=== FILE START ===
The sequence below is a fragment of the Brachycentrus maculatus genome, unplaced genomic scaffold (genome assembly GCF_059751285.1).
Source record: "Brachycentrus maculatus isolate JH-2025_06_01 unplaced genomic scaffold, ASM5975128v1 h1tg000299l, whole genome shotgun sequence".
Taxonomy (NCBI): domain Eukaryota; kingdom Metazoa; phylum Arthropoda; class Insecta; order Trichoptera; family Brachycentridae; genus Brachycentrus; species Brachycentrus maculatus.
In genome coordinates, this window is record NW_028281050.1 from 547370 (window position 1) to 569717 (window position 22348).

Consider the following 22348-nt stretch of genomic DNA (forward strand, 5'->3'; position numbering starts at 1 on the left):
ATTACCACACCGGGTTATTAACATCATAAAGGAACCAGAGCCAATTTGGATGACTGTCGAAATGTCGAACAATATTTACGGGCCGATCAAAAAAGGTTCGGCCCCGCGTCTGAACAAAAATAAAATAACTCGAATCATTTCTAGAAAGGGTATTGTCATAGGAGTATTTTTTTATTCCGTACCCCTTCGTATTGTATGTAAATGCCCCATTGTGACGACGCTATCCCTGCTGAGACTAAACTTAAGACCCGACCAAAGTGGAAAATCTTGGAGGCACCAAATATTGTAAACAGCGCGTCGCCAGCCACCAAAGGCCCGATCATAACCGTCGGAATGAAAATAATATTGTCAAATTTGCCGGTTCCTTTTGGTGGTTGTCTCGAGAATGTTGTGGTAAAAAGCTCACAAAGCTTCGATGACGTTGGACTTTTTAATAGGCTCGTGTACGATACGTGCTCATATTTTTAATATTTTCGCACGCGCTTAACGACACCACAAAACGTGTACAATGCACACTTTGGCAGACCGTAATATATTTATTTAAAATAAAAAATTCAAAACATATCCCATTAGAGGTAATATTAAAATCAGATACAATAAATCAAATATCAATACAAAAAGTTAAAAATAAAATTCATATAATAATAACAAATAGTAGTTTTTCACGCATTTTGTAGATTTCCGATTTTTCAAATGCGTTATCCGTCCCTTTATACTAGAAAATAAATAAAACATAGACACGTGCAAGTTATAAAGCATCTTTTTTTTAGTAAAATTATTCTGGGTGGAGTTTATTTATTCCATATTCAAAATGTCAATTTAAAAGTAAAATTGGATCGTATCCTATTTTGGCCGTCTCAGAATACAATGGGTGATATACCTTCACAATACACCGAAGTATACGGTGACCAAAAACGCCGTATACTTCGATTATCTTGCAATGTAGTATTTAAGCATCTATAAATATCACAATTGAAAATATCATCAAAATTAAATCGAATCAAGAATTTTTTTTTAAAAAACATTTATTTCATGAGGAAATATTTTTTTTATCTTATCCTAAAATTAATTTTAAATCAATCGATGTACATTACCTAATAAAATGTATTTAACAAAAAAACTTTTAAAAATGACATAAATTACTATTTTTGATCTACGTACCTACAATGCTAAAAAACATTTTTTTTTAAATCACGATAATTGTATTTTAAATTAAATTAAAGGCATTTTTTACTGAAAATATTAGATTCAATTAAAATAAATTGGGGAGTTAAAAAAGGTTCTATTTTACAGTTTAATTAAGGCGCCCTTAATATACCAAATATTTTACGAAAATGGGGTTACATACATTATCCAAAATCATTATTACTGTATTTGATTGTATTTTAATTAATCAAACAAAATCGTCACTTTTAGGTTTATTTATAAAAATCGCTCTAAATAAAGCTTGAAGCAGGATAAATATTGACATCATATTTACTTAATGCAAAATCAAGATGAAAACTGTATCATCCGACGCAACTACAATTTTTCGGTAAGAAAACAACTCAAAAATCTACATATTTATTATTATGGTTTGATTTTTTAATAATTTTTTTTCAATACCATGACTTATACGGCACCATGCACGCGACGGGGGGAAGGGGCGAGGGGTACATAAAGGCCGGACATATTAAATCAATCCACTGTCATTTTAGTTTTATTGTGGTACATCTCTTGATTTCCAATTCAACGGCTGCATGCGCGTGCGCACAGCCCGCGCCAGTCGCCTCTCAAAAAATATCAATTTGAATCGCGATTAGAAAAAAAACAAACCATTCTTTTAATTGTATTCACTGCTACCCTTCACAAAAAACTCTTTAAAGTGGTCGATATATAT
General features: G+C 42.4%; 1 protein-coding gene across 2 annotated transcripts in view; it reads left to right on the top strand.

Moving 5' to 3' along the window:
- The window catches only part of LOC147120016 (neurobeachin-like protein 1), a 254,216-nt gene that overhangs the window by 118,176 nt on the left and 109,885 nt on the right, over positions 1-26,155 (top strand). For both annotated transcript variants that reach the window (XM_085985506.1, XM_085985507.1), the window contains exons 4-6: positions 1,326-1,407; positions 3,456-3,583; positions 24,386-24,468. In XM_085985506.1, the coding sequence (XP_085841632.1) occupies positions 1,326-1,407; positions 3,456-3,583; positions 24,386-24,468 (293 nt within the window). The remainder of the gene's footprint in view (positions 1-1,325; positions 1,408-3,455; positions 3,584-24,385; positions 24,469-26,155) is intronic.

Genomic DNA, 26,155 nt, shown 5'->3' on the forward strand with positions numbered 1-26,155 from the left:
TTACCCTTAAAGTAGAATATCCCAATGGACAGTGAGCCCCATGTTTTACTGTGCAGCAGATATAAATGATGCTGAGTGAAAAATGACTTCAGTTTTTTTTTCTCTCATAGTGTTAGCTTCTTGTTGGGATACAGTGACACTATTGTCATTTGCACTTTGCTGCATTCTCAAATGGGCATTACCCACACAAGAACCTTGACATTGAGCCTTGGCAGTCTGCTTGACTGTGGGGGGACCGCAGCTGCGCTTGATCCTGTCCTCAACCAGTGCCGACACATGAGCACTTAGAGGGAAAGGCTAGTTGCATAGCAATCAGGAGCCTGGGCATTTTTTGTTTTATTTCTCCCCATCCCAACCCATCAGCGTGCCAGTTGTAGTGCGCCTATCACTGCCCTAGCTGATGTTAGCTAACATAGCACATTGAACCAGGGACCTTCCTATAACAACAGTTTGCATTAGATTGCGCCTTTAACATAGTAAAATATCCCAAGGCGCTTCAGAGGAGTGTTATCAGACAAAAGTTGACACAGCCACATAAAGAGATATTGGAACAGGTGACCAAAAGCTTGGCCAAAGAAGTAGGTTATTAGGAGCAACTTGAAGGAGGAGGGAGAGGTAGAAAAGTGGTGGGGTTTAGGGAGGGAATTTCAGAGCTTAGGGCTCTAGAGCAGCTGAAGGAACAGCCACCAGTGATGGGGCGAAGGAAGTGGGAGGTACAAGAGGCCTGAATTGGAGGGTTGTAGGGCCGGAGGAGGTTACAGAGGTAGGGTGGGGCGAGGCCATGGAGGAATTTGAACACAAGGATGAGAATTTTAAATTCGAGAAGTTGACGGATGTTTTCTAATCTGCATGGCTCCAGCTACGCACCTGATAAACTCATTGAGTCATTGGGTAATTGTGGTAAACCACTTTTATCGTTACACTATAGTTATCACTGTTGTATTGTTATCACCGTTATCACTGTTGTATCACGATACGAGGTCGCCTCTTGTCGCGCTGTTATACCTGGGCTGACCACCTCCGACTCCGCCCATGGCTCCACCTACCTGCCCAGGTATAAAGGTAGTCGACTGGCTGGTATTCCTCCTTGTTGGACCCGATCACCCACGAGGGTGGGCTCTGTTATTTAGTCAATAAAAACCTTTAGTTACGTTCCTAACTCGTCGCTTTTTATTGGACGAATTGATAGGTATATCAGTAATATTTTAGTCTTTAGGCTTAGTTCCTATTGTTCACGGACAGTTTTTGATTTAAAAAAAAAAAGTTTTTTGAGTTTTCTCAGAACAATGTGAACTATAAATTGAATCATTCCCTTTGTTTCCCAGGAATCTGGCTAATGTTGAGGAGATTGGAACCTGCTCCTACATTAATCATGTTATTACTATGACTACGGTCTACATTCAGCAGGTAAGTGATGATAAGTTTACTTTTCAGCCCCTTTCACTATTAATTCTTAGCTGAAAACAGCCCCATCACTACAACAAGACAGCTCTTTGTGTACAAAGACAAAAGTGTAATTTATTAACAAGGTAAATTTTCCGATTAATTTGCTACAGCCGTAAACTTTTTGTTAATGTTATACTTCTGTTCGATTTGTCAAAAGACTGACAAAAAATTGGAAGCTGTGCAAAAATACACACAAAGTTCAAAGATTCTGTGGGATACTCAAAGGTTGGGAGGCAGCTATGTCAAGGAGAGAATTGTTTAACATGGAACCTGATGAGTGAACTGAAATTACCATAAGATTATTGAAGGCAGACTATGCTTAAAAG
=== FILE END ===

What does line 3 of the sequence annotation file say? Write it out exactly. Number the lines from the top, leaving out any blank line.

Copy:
Taxonomy (NCBI): domain Eukaryota; kingdom Metazoa; phylum Arthropoda; class Insecta; order Trichoptera; family Brachycentridae; genus Brachycentrus; species Brachycentrus maculatus.